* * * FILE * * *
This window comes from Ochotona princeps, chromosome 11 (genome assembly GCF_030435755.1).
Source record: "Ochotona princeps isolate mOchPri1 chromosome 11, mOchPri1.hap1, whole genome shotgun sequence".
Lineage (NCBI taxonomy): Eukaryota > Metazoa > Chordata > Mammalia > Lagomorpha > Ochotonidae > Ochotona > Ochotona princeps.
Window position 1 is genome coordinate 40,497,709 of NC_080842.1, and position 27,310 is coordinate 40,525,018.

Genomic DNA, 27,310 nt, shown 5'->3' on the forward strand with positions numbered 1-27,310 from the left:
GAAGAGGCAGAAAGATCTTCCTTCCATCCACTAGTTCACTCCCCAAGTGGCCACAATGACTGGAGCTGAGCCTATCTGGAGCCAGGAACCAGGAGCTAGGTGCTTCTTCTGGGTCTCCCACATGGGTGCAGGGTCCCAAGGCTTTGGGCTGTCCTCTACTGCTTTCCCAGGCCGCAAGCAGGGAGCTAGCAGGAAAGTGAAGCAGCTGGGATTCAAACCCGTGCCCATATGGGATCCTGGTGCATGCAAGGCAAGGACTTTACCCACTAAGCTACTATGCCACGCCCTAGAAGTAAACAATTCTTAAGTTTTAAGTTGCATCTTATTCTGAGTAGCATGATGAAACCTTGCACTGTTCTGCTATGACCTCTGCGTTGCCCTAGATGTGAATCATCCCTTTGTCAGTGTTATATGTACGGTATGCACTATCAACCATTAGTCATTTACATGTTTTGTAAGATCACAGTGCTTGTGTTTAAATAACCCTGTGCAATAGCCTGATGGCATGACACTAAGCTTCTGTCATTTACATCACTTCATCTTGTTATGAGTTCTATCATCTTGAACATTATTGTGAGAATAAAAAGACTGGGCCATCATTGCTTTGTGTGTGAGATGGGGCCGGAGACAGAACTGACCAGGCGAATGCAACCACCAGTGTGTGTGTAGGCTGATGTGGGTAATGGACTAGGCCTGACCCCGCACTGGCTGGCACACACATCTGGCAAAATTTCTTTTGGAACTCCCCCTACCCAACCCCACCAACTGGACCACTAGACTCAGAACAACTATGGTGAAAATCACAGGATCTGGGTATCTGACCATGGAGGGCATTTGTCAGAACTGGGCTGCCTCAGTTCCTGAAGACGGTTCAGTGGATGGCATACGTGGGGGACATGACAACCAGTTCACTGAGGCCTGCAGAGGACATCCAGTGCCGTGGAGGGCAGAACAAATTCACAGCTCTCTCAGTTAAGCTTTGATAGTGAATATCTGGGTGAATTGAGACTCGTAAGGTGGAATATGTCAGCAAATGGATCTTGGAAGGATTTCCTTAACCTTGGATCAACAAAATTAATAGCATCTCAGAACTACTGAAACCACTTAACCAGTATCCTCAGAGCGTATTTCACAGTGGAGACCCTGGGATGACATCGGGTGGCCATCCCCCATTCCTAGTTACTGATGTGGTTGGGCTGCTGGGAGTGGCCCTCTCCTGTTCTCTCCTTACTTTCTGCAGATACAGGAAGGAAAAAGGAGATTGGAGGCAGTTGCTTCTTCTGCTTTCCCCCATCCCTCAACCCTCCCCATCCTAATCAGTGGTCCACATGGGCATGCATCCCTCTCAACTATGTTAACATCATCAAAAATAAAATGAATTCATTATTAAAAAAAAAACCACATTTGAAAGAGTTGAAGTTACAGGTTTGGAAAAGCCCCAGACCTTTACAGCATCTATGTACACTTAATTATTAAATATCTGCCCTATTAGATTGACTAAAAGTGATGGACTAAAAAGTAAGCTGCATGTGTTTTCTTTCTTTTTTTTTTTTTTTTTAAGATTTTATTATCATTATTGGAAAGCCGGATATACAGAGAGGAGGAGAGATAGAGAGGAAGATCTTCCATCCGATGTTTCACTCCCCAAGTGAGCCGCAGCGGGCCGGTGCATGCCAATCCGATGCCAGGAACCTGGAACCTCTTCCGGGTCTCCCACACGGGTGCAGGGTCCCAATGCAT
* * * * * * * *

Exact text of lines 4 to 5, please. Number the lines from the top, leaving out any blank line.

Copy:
Window position 1 is genome coordinate 40,497,709 of NC_080842.1, and position 27,310 is coordinate 40,525,018.

Genomic DNA, 27,310 nt, shown 5'->3' on the forward strand with positions numbered 1-27,310 from the left: